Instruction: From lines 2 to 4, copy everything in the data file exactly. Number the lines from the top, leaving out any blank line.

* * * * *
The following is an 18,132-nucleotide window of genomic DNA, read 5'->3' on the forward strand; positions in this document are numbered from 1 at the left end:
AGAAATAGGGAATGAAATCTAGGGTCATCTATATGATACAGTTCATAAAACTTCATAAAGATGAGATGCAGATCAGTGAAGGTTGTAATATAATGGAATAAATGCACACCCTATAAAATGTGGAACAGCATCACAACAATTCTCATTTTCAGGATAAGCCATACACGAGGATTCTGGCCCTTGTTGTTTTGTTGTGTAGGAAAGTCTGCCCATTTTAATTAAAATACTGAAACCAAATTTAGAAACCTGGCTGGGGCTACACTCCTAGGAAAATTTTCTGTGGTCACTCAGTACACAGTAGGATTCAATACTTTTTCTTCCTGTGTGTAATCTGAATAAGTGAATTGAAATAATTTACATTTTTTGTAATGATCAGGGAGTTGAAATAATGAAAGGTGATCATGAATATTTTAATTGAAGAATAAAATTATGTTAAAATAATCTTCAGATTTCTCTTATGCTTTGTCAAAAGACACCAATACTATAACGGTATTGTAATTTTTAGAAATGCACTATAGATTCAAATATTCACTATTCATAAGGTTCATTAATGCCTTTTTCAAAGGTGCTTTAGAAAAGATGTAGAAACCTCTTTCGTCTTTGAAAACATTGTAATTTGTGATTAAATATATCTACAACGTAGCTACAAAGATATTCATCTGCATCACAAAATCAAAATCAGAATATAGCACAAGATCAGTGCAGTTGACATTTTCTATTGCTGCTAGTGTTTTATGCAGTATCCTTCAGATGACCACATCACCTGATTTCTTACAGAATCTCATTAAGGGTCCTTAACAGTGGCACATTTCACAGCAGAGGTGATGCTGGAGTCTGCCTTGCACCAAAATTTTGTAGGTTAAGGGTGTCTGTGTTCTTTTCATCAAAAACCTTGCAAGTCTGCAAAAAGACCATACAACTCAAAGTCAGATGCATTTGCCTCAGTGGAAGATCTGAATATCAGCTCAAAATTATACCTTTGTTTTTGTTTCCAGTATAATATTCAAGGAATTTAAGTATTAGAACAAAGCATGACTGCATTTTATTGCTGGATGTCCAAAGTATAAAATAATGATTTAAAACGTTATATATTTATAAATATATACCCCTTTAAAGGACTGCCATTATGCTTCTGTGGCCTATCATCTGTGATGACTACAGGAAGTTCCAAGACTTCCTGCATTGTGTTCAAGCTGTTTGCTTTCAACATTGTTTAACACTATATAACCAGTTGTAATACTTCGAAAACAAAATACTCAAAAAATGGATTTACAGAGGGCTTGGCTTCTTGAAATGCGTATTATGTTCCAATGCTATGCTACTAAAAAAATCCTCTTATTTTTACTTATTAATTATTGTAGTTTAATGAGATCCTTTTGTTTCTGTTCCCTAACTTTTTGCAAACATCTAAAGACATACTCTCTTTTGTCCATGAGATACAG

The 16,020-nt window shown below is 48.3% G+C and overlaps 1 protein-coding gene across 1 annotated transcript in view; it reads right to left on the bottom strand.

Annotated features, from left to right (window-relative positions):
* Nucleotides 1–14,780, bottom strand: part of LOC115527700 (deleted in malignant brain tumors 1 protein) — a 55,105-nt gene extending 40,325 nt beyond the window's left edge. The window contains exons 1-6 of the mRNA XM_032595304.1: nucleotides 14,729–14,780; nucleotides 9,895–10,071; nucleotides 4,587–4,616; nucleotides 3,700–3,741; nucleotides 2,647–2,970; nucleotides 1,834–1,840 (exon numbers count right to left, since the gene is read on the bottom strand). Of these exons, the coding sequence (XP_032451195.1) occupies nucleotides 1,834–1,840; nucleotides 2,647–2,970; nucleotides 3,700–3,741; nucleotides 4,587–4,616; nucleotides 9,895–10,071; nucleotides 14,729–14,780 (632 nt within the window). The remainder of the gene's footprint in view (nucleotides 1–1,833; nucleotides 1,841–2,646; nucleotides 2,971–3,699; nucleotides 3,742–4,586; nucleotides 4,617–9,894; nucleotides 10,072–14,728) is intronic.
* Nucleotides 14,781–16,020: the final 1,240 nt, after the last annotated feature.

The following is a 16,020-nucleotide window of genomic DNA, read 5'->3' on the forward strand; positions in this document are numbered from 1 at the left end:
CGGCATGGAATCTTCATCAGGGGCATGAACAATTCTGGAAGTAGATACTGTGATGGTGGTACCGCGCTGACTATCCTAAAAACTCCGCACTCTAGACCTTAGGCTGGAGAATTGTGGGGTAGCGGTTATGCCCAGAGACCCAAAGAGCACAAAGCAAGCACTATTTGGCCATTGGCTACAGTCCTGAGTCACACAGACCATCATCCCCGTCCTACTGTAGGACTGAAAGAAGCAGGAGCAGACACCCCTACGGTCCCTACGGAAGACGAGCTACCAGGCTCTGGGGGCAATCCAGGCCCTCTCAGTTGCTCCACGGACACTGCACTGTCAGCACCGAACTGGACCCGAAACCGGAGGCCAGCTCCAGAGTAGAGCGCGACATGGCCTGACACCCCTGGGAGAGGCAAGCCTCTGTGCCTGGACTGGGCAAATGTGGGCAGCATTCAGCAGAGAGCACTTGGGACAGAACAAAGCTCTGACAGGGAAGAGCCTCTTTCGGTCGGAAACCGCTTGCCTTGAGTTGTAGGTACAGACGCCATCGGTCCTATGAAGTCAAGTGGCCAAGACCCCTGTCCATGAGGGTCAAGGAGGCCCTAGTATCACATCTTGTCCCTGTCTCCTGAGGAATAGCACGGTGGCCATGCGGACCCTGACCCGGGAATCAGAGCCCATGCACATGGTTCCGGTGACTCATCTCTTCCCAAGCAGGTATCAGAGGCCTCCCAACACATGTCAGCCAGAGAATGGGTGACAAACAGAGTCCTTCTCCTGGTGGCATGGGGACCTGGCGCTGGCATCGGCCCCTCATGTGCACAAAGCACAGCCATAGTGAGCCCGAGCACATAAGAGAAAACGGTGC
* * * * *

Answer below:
AGAAATAGGGAATGAAATCTAGGGTCATCTATATGATACAGTTCATAAAACTTCATAAAGATGAGATGCAGATCAGTGAAGGTTGTAATATAATGGAATAAATGCACACCCTATAAAATGTGGAACAGCATCACAACAATTCTCATTTTCAGGATAAGCCATACACGAGGATTCTGGCCCTTGTTGTTTTGTTGTGTAGGAAAGTCTGCCCATTTTAATTAAAATACTGAAACCAAATTTAGAAACCTGGCTGGGGCTACACTCCTAGGAAAATTTTCTGTGGTCACTCAGTACACAGTAGGATTCAATACTTTTTCTTCCTGTGTGTAATCTGAATAAGTGAATTGAAATAATTTACATTTTTTGTAATGATCAGGGAGTTGAAATAATGAAAGGTGATCATGAATATTTTAATTGAAGAATAAAATTATGTTAAAATAATCTTCAGATTTCTCTTATGCTTTGTCAAAAGACACCAATACTATAACGGTATTGTAATTTTTAGAAATGCACTATAGATTCAAATATTCACTATTCATAAGGTTCATTAATGCCTTTTTCAAAGGTGCTTTAGAAAAGATGTAGAAACCTCTTTCGTCTTTGAAAACATTGTAATTTGTGATTAAATATATCTACAACGTAGCTACAAAGATATTCATCTGCATCACAAAATCAAAATCAGAATATAGCACAAGATCAGTGCAGTTGACATTTTCTATTGCTGCTAGTGTTTTATGCAGTATCCTTCAGATGACCACATCACCTGATTTCTTACAGAATCTCATTAAGGGTCCTTAACAGTGGCACATTTCACAGCAGAGGTGATGCTGGAGTCTGCCTTGCACCAAAATTTTGTAGGTTAAGGGTGTCTGTGTTCTTTTCATCAAAAACCTTGCAAGTCTGCAAAAAGACCATACAACTCAAAGTCAGATGCATTTGCCTCAGTGGAAGATCTGAATATCAGCTCAAAATTATACCTTTGTTTTTGTTTCCAGTATAATATTCAAGGAATTTAAGTATTAGAACAAAGCATGACTGCATTTTATTGCTGGATGTCCAAAGTATAAAATAATGATTTAAAACGTTATATATTTATAAATATATACCCCTTTAAAGGACTGCCATTATGCTTCTGTGGCCTATCATCTGTGATGACTACAGGAAGTTCCAAGACTTCCTGCATTGTGTTCAAGCTGTTTGCTTTCAACATTGTTTAACACTATATAACCAGTTGTAATACTTCGAAAACAAAATACTCAAAAAATGGATTTACAGAGGGCTTGGCTTCTTGAAATGCGTATTATGTTCCAATGCTATGCTACTAAAAAAATCCTCTTATTTTTACTTATTAATTATTGTAGTTTAATGAGATCCTTTTGTTTCTGTTCCCTAACTTTTTGCAAACATCTAAAGACATACTCTCTTTTGTCCATGAGATACAG

The 16,020-nt window shown below is 48.3% G+C and overlaps 1 protein-coding gene across 1 annotated transcript in view; it reads right to left on the bottom strand.

Annotated features, from left to right (window-relative positions):